Michigan State Superintendent Mike Flanagan recommended consolidating many functions of the over 500 local school districts into the responsibility of the 57 Intermediate School Districts (ISD) in the state. In a two-page letter addressed to both the House (Howard Walker, R) and Senate (Bill Rogers , R) chairmen of the Appropriations Subcommittees on K-12 Education, Flanagan reaffirmed a statement he made to the subcommittee stating, “If it was my decision– I would change over to county-wide school districts.”
Pointing out that he believes countywide school districts work in other states, Flanagan cited three Florida school districts as having a cost per pupil of around $6,800. According to Michigan Department of Education “Fast Facts” for 2012-1013, the average state aid per pupil in Michigan is $7,345.
Acknowledging that proposing a transition to countywide school districts would bring out many forces “supporting and defending the status quo”, Flanagan proposed a “hybrid system” whereby specific administrative functions would be mandatorily centralized at the county or regional level. The letter lists some of these functions, including transportation systems, curriculum development, school food service, and staff training and development, among others. Under this plan, local school districts would be required to purchase these services from the ISD at cost and if an ISD could not take on the responsibility, it would be merged with another ISD that could.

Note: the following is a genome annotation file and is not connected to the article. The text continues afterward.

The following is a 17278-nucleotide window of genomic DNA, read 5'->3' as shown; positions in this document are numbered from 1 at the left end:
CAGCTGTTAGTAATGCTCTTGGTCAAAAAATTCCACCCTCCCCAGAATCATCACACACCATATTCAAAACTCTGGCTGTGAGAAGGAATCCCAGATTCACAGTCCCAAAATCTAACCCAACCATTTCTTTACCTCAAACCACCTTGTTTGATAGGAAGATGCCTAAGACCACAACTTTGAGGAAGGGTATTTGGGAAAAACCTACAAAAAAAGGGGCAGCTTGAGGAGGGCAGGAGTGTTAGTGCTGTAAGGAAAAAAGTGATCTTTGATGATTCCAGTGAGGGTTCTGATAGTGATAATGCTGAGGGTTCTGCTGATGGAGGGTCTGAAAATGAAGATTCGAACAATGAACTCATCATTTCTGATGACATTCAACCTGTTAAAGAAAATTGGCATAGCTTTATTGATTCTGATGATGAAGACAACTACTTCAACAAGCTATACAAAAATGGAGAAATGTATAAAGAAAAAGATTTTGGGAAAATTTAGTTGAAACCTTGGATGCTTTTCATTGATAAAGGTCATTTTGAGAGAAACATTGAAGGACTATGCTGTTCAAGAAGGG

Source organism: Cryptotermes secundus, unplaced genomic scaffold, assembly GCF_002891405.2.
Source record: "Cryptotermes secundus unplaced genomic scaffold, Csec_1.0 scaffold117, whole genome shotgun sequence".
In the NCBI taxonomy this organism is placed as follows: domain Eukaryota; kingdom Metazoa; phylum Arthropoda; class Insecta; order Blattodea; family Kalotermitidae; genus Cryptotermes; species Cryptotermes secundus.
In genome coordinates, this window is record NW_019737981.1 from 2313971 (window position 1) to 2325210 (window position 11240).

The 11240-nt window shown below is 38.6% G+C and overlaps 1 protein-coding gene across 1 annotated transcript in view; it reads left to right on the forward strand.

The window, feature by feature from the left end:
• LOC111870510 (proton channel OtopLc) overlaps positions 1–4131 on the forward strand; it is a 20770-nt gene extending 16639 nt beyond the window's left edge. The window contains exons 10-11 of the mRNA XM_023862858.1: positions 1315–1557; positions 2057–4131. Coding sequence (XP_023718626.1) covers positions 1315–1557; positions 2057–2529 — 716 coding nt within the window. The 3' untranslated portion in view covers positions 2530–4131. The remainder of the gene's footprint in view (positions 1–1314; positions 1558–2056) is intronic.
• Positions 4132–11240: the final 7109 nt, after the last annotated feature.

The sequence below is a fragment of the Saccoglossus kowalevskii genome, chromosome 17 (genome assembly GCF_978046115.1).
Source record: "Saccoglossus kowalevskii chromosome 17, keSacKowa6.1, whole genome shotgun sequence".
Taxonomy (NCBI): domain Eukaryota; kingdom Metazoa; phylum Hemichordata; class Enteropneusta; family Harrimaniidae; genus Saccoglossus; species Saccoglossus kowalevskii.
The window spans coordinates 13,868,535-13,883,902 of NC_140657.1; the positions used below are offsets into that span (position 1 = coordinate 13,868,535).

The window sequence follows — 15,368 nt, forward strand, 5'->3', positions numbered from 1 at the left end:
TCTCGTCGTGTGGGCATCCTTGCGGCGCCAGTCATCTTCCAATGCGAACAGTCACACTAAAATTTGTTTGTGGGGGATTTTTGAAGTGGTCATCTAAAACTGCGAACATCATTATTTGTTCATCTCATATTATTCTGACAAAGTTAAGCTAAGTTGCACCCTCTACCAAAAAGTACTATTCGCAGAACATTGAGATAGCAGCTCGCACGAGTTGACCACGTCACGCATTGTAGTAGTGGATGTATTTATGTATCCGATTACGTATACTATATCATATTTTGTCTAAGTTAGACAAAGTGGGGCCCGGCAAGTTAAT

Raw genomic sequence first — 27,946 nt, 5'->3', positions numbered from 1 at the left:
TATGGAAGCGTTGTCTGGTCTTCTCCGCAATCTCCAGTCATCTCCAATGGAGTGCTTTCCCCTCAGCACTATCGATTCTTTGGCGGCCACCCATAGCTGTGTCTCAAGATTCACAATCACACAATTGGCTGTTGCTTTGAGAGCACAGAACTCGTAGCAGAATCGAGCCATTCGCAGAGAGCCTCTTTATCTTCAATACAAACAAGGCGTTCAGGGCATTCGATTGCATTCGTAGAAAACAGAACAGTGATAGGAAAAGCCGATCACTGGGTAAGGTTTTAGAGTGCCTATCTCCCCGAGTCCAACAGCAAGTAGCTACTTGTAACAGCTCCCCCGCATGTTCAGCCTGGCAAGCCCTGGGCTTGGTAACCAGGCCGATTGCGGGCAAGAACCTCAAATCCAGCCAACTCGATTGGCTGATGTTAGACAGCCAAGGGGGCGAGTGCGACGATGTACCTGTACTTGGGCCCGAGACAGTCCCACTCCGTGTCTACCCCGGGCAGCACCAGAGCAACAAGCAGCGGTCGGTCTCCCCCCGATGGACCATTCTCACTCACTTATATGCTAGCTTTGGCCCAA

Flanagan’s system is “hybrid” because he says local school districts will still exist, as would local school boards and administrators. This approach would allow the local district to focus on educator evaluation and higher student achievement. He also estimates that this plan “would save millions of dollars minimally” and notes that he “would want to ensure that all cost savings would go back to the classroom.”
Flanagan ended the letter by stating “Michigan Department of Education stands ready to work with you over the remainder of the summer on the needed legislation to develop this hybrid system and ensure adequate and efficient services not only to the students and communities, but also to the individual school districts themselves.” He also listed several state and federal satutes that would need to be addressed to implement his plan.
If implemented, Flanagan suggested writing legislation to allow up to five years for the full transition.
Contact and listen to Nathan at his website, www.nathannephew.com.